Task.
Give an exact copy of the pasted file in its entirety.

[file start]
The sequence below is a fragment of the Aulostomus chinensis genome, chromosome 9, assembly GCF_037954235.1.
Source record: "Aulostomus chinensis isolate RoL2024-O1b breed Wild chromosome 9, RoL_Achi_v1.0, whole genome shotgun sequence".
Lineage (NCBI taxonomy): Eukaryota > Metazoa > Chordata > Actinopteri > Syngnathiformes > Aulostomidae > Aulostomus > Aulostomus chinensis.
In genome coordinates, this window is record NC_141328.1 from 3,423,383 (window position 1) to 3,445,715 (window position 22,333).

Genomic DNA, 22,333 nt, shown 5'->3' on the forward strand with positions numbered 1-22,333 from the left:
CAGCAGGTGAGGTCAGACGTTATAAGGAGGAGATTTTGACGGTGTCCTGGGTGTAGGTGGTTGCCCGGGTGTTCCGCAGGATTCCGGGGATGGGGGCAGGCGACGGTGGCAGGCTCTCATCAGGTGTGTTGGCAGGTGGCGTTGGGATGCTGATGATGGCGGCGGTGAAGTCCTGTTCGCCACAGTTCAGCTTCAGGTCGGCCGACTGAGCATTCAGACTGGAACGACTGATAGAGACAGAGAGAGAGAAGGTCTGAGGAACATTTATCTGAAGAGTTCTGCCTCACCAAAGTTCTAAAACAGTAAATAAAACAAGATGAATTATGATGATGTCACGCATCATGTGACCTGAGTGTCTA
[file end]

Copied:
The sequence below is a fragment of the Aulostomus chinensis genome, chromosome 9, assembly GCF_037954235.1.
Source record: "Aulostomus chinensis isolate RoL2024-O1b breed Wild chromosome 9, RoL_Achi_v1.0, whole genome shotgun sequence".
Lineage (NCBI taxonomy): Eukaryota > Metazoa > Chordata > Actinopteri > Syngnathiformes > Aulostomidae > Aulostomus > Aulostomus chinensis.
In genome coordinates, this window is record NC_141328.1 from 3,423,383 (window position 1) to 3,445,715 (window position 22,333).

Genomic DNA, 22,333 nt, shown 5'->3' on the forward strand with positions numbered 1-22,333 from the left:
CAGCAGGTGAGGTCAGACGTTATAAGGAGGAGATTTTGACGGTGTCCTGGGTGTAGGTGGTTGCCCGGGTGTTCCGCAGGATTCCGGGGATGGGGGCAGGCGACGGTGGCAGGCTCTCATCAGGTGTGTTGGCAGGTGGCGTTGGGATGCTGATGATGGCGGCGGTGAAGTCCTGTTCGCCACAGTTCAGCTTCAGGTCGGCCGACTGAGCATTCAGACTGGAACGACTGATAGAGACAGAGAGAGAGAAGGTCTGAGGAACATTTATCTGAAGAGTTCTGCCTCACCAAAGTTCTAAAACAGTAAATAAAACAAGATGAATTATGATGATGTCACGCATCATGTGACCTGAGTGTCTA